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STUDENT PROFILE

Victoria Ekstrand

Major:
Nursing
Graduation Year:
December 2017
"I would advise anyone that changes their minds on what they want to study in school or what career they want to strive for that they absolutely can! Life is short, make the most of your time. However, you must be prepared for the extra work that changing paths often takes."

What has been the most rewarding part about working at the Sanger Center?
The most rewarding part about working at the Sanger Learning Center in the Peer-Led Undergraduate Study program as a peer coordinator (PC) is the inspiring group of other PCs, facilitators, and students I get to spend time with and learn with. My team of facilitators is motivated, friendly, and has the same passion I do for collaborative learning. Being a part of PLUS and being a leader in this role has allowed me to appreciate so many of my counterparts in this program and ignited my passion for collaborative learning further.

What has been the most surprising aspect of your job?
The most surprising aspect of my job has been how much fun I have with it! I knew I would enjoy and learn from being a PC, but I actually love every meeting I hold and I have fun creating the agendas for the PLUS sessions. Despite being a nursing major, I have a strong passion for education and working with my fellow students. This job has allowed me time for both, and that is a gift. When you enjoy your work, it no longer feels like work!

Tell us about a time you worked with a student (or group of students) and were particularly proud of the outcome. What happened? Why was it special?
I was really nervous about the first weekly planning meeting I held with the professor of the class that I am a PC for (PHM 338- pharmacology) and my team of 9 facilitators. However, the facilitators came to the meeting ready to go with pre-planned questions on material, requesting clarification on the agenda for the upcoming sessions, and with incredibly positive attitudes. They prepared so far beyond what I asked them to do and it made me know the semester was going to be amazing!

What do you think is the biggest myth about learning/studying in college?
The biggest myth I can think of is that you can get away cramming the night before a big test with hopes, dreams, and a lot of caffeine. This may work for a very few number of students, but the grand majority of us need rest and adequate preparation for success in classes. A little bit of studying each day goes a lot further than pulling an all-nighter and being exhausted during your exam. Pace yourselves, keep up with the work, relax a little every night before bed, and get adequate sleep the night before a big exam. Make the most of your opportunities for good grades in college and keep yourself healthy!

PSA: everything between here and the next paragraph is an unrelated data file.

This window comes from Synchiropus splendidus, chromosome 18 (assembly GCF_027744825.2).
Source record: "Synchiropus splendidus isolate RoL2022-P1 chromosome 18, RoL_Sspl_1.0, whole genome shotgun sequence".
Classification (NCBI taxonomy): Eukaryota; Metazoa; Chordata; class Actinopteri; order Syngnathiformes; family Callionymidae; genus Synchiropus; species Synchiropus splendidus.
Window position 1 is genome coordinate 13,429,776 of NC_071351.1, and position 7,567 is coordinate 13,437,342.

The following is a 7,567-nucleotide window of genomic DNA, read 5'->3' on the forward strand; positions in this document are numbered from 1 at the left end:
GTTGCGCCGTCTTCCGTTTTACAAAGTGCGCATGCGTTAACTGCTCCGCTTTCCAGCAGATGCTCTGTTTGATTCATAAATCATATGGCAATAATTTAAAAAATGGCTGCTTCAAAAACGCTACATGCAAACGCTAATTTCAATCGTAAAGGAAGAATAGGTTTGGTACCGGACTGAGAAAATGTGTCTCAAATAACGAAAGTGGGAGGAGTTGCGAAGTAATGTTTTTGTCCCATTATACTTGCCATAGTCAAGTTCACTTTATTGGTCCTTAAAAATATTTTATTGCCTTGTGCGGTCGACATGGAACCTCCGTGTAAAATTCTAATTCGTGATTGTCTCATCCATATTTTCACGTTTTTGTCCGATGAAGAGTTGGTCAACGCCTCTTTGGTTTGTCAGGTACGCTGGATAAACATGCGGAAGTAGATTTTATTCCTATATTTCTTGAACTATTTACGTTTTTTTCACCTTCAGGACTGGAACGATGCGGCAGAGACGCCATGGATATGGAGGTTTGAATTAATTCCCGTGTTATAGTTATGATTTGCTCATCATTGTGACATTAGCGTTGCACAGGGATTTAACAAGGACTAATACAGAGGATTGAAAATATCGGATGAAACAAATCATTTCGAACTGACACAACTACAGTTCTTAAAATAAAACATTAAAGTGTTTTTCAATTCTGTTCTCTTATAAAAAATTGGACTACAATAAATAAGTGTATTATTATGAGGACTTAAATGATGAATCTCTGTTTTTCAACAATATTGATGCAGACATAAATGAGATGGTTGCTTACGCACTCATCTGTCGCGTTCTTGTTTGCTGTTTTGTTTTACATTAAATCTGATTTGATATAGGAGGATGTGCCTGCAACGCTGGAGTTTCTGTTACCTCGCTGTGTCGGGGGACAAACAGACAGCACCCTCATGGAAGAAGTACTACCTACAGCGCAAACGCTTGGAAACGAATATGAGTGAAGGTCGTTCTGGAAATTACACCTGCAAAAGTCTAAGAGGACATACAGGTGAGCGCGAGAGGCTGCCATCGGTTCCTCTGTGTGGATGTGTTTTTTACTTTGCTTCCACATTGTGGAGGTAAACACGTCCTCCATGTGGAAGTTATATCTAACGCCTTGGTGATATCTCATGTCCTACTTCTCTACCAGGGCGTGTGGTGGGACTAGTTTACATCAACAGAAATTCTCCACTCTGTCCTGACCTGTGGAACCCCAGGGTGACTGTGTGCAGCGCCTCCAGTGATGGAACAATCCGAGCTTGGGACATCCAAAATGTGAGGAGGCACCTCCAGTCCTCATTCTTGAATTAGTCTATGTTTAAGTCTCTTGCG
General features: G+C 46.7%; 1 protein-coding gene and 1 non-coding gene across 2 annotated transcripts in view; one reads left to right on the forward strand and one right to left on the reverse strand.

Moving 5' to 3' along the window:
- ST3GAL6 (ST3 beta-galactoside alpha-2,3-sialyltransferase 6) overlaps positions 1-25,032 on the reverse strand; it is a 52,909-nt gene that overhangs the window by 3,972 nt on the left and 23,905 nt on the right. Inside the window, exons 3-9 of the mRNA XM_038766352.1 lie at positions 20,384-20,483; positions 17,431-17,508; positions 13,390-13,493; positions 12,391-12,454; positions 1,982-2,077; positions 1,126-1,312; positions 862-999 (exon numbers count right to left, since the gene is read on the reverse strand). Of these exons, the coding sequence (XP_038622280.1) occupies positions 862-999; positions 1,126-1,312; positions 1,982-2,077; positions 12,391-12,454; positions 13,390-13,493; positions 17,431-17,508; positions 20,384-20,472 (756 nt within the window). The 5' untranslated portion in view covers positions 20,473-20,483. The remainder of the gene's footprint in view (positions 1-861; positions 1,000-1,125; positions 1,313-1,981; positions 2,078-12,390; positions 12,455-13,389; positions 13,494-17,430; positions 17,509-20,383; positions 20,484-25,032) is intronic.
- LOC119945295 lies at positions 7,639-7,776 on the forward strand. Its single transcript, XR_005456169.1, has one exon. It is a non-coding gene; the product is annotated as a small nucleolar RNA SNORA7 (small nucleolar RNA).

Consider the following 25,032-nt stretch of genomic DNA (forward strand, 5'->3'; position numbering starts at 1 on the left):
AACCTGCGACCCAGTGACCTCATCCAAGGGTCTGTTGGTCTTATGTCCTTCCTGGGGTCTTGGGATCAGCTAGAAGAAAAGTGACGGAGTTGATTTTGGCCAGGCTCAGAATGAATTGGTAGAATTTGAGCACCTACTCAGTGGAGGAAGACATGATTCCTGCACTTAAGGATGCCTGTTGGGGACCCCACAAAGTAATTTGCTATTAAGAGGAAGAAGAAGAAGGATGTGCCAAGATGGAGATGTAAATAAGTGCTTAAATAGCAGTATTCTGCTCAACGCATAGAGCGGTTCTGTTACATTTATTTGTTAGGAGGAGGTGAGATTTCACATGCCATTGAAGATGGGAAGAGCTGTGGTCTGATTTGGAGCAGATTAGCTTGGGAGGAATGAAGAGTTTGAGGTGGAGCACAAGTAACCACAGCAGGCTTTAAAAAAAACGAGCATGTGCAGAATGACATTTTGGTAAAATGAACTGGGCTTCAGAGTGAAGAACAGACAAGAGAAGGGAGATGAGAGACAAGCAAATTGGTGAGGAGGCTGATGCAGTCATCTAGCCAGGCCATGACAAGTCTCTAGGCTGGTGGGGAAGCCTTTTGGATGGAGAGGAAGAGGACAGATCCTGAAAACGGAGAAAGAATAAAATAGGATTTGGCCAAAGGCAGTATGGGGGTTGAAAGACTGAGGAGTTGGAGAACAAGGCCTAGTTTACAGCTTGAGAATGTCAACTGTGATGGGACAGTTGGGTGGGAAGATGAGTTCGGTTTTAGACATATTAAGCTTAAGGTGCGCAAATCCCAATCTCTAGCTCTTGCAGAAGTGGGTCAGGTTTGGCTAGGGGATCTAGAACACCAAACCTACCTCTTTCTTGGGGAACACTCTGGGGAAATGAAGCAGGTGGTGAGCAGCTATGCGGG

Tell us about an academic challenge you encountered when you got to UT. How did you handle it? What advice would you give to someone in the same situation?
When I got to UT, I decided to change my major from biology to nursing. I knew it would be very challenging to transfer into the UT School of Nursing. I was very nervous and doubted my abilities to accomplish this task. However, I met with advisors, planned my classes, and studied really hard in all of my pre-requisite courses. I also did my best to acquire medical experience. When I found out I got in, I was so relieved that my years of hard work had paid off. I would advise anyone that changes their minds on what they want to study in school or what career they want to strive for that they absolutely can! Life is short so make the most of your time. However, you must be prepared for the extra work that changing paths often takes. I believe with hard work and passion, anyone can achieve any goal they set their minds to. College is a time of learning about yourself and your passions. Therefore, it is totally acceptable to change your mind! Just be responsible and take the steps you need to achieve happiness and satisfaction in your life.